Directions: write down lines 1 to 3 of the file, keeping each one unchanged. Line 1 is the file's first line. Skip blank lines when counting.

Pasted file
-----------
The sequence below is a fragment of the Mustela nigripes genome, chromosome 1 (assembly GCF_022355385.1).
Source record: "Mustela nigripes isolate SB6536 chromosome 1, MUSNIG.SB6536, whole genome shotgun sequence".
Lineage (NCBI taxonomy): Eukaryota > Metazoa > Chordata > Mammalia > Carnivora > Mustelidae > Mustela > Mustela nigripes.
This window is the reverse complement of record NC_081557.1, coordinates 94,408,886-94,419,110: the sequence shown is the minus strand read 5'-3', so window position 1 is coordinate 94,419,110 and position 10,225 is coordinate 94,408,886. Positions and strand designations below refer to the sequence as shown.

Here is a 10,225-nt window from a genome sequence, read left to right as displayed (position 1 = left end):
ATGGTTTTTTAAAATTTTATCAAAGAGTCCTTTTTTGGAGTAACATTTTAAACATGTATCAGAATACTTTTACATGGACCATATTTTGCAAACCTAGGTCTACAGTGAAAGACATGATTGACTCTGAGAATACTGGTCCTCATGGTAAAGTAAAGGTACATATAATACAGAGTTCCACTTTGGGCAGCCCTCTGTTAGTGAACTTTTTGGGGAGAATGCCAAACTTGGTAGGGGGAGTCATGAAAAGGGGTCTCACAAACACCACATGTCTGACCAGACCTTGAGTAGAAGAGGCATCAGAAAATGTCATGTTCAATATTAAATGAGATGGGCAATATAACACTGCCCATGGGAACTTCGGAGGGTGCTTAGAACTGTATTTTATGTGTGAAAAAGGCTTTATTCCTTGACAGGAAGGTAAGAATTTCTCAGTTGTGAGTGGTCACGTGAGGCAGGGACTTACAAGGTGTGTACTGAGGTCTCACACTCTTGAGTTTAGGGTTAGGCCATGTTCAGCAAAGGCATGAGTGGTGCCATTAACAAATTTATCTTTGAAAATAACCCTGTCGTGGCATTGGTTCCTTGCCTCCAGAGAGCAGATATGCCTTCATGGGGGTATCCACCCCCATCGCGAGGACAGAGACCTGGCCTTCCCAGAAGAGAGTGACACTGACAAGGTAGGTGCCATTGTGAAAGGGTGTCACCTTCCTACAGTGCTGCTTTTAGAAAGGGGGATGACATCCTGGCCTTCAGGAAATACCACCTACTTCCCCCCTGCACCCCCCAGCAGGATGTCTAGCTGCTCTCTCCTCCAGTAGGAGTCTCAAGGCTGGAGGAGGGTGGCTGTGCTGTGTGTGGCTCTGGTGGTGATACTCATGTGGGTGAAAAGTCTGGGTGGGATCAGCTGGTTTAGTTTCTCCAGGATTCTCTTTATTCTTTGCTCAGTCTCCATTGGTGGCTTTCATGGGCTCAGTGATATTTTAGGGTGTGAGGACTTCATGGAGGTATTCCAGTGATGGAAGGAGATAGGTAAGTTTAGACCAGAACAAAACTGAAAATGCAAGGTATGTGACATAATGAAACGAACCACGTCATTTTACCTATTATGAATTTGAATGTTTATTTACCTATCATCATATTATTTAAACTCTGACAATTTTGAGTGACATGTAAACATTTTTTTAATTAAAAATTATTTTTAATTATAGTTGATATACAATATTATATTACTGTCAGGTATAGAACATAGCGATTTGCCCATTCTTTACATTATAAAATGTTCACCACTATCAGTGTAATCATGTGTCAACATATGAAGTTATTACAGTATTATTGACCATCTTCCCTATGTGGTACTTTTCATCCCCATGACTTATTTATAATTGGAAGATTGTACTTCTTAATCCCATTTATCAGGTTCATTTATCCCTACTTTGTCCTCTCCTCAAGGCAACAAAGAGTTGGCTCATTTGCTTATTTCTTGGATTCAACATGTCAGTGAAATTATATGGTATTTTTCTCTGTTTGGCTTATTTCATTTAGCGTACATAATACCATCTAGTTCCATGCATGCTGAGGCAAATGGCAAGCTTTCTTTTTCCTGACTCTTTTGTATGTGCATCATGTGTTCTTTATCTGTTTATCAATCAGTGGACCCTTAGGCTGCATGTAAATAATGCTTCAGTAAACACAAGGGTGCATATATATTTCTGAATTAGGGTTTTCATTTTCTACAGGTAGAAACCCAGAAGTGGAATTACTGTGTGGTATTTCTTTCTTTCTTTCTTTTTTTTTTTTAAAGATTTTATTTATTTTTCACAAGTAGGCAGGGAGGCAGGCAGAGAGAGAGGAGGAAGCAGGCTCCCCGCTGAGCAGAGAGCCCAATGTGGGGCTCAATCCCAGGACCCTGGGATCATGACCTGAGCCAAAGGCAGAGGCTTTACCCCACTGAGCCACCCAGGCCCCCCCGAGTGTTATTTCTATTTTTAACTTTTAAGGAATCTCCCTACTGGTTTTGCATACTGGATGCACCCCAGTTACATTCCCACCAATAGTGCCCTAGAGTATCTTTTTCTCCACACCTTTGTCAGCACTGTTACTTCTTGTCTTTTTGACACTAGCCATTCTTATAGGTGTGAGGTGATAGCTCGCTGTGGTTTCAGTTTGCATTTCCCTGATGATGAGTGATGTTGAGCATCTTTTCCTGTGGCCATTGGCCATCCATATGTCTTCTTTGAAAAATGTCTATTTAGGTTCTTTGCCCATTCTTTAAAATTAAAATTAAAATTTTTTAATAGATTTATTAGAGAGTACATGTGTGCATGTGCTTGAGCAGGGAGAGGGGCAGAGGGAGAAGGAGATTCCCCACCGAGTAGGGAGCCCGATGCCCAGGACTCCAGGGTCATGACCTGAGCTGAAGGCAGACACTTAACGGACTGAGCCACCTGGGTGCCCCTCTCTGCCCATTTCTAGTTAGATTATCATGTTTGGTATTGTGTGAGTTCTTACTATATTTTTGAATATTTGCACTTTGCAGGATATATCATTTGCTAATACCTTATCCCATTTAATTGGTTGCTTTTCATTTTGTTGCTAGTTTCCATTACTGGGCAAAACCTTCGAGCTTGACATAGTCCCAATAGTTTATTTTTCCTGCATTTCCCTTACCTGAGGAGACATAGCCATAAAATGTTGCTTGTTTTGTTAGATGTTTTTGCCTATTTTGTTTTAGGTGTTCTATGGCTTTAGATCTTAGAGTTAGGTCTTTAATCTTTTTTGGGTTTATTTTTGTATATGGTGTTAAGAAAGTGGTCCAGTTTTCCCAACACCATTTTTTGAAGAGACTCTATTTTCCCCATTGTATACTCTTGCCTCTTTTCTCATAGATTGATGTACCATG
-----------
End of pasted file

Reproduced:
The sequence below is a fragment of the Mustela nigripes genome, chromosome 1 (assembly GCF_022355385.1).
Source record: "Mustela nigripes isolate SB6536 chromosome 1, MUSNIG.SB6536, whole genome shotgun sequence".
Lineage (NCBI taxonomy): Eukaryota > Metazoa > Chordata > Mammalia > Carnivora > Mustelidae > Mustela > Mustela nigripes.